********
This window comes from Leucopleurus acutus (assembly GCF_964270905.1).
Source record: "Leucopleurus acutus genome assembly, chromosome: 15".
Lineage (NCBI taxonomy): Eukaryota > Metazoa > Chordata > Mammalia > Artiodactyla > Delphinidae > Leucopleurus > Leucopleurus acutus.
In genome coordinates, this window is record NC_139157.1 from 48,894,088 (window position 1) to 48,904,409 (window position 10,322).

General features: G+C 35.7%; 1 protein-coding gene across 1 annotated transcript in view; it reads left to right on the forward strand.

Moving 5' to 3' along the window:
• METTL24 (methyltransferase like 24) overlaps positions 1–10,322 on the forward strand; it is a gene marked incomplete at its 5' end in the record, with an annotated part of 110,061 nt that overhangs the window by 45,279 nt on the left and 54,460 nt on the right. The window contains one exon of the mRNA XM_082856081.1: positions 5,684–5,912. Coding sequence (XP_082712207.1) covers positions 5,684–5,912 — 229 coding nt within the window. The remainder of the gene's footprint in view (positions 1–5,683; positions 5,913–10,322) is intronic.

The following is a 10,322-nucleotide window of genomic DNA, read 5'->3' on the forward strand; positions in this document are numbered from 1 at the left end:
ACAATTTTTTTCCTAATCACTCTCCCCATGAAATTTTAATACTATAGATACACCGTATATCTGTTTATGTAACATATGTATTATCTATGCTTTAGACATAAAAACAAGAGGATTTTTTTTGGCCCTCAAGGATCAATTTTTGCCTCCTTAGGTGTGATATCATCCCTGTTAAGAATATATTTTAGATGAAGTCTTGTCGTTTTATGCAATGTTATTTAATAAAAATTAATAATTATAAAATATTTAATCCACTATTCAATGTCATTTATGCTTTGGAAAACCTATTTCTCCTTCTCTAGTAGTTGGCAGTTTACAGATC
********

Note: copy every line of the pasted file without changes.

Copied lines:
This window comes from Leucopleurus acutus (assembly GCF_964270905.1).
Source record: "Leucopleurus acutus genome assembly, chromosome: 15".
Lineage (NCBI taxonomy): Eukaryota > Metazoa > Chordata > Mammalia > Artiodactyla > Delphinidae > Leucopleurus > Leucopleurus acutus.
In genome coordinates, this window is record NC_139157.1 from 48,894,088 (window position 1) to 48,904,409 (window position 10,322).

General features: G+C 35.7%; 1 protein-coding gene across 1 annotated transcript in view; it reads left to right on the forward strand.

Moving 5' to 3' along the window:
• METTL24 (methyltransferase like 24) overlaps positions 1–10,322 on the forward strand; it is a gene marked incomplete at its 5' end in the record, with an annotated part of 110,061 nt that overhangs the window by 45,279 nt on the left and 54,460 nt on the right. The window contains one exon of the mRNA XM_082856081.1: positions 5,684–5,912. Coding sequence (XP_082712207.1) covers positions 5,684–5,912 — 229 coding nt within the window. The remainder of the gene's footprint in view (positions 1–5,683; positions 5,913–10,322) is intronic.

The following is a 10,322-nucleotide window of genomic DNA, read 5'->3' on the forward strand; positions in this document are numbered from 1 at the left end:
ACAATTTTTTTCCTAATCACTCTCCCCATGAAATTTTAATACTATAGATACACCGTATATCTGTTTATGTAACATATGTATTATCTATGCTTTAGACATAAAAACAAGAGGATTTTTTTTGGCCCTCAAGGATCAATTTTTGCCTCCTTAGGTGTGATATCATCCCTGTTAAGAATATATTTTAGATGAAGTCTTGTCGTTTTATGCAATGTTATTTAATAAAAATTAATAATTATAAAATATTTAATCCACTATTCAATGTCATTTATGCTTTGGAAAACCTATTTCTCCTTCTCTAGTAGTTGGCAGTTTACAGATC